The second case that the motion no doubt refers to is ongoing and is subject to judicial review-I should say "reviews", because there are two-so I shall not comment on the detail, but I wish to set out clearly for the House and, in particular, for the benefit of my hon. Friend the Member for Vauxhall (Kate Hoey), how the process works. The 2003 Act places the vast majority of matters relating to extradition procedures in the hands of the judiciary and deliberately limits the role or influence that politicians or others could bring to bear on extradition cases. That is important and right, because it removes
the possibility that any extradition case could be influenced for political reasons or determined on the basis of prejudicial influences.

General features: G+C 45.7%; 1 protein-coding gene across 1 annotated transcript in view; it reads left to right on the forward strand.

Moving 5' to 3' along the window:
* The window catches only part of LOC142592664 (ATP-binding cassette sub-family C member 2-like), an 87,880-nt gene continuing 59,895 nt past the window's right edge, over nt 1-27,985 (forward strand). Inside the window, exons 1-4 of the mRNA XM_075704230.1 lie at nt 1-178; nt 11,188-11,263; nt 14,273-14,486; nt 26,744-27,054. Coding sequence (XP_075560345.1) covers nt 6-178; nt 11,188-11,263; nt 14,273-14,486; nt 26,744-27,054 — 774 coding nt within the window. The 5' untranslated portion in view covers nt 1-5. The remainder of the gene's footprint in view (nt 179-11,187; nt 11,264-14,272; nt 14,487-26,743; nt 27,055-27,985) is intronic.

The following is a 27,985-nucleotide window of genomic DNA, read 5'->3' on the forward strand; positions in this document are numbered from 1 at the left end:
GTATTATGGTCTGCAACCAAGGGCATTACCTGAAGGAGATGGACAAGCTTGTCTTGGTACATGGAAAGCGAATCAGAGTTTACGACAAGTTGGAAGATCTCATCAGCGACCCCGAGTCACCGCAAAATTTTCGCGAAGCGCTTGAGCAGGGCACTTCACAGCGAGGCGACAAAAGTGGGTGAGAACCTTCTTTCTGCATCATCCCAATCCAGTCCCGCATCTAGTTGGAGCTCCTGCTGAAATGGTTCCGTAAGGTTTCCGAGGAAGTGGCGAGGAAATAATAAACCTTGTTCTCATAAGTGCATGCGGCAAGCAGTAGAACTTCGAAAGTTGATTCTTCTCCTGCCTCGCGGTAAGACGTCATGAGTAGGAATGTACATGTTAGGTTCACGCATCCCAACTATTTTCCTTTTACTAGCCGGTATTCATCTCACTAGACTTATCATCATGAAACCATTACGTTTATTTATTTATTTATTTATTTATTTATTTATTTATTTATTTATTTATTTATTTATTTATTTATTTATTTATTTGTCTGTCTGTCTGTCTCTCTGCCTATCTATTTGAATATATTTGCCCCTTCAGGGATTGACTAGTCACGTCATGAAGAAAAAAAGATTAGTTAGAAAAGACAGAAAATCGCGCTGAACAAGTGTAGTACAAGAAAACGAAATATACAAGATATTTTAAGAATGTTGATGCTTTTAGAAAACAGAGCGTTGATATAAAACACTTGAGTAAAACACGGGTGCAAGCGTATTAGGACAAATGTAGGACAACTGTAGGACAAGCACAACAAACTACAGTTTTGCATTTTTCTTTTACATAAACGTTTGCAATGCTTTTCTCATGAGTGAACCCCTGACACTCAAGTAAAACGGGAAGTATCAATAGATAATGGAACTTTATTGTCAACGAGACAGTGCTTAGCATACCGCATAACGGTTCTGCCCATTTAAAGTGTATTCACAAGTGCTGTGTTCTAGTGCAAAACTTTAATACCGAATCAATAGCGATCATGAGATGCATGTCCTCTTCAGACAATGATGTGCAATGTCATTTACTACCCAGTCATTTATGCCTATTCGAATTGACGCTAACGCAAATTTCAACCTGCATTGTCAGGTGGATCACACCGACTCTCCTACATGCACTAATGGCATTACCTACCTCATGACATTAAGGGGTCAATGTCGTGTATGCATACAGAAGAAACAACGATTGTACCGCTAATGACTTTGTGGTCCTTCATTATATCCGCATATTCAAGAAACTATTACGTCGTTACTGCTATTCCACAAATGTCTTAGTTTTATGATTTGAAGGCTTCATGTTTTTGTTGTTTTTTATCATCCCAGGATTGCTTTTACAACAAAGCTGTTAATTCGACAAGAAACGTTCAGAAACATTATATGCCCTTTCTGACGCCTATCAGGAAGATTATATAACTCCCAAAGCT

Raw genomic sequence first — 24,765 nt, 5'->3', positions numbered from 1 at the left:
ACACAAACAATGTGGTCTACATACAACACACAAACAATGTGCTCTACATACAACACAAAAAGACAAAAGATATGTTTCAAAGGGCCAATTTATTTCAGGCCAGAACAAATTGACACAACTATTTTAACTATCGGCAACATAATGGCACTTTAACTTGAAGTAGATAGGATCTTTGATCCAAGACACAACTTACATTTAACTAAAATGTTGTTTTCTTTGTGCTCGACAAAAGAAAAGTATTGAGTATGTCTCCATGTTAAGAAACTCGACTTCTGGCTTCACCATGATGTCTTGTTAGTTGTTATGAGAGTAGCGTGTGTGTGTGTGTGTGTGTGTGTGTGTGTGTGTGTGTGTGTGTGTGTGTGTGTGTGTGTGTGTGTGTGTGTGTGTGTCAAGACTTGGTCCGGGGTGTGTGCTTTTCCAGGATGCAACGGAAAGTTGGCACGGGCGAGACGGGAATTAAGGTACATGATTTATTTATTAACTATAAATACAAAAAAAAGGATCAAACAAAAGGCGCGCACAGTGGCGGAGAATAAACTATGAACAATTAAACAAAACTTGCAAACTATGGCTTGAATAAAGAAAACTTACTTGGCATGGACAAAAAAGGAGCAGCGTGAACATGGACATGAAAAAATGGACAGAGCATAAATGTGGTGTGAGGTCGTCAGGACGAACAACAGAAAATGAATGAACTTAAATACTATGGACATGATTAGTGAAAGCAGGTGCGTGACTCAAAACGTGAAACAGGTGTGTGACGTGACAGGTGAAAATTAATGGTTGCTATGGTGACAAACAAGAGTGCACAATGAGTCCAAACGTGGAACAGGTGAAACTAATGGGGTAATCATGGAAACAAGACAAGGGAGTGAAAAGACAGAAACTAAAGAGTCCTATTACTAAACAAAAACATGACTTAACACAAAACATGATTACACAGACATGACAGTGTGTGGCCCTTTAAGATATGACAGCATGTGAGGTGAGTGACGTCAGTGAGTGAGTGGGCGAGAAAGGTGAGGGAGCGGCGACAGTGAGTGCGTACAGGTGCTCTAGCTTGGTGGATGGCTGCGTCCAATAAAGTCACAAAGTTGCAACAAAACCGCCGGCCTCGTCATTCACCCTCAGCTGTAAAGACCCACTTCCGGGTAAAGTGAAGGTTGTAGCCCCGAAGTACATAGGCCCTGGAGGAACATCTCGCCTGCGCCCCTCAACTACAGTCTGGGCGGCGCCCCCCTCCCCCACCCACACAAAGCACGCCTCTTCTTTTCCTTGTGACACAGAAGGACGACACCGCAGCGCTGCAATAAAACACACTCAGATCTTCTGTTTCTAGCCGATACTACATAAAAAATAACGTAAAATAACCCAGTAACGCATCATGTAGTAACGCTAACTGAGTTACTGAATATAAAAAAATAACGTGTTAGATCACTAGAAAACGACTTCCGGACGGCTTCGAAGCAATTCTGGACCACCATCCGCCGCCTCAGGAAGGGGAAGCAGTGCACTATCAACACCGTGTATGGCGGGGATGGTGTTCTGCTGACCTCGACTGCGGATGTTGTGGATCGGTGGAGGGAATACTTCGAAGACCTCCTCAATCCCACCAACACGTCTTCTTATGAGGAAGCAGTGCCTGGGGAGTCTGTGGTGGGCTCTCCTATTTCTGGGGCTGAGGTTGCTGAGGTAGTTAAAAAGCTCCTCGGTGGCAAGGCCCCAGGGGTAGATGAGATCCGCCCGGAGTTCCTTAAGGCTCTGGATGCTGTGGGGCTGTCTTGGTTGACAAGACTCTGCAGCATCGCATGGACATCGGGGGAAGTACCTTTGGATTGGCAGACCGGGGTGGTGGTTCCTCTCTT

Alan Johnson: I am going to make progress. On the question of prosecution, as I made clear to the House, only the Director of Public Prosecutions can make such a decision, and that includes deciding in which country the prosecution should be brought. In practice, under the 2003 Act, the extradition process works as follows. First, the case for extradition is submitted to the Home Office by prosecutors from another country and is then referred to the magistrates court. The magistrates court must consider whether there are grounds for the issuing of an arrest warrant-and whether there are any "barriers", as they are termed, to it-which means that there must be reasonable suspicion that the subject in question has committed the offence. An arrest warrant is then issued to the police following that procedure, if no barriers were found-no barriers were found in the case of Gary McKinnon. The case is then heard in the magistrates court, and the court must decide whether or not there are any grounds that bar the extradition-for example, whether the individual in question has already been tried and cleared of the offence for which they are to be extradited, which is known as double jeopardy, or whether the extradition would be a breach of that person's human rights under human rights legislation, which Opposition Members seem to find so difficult at times.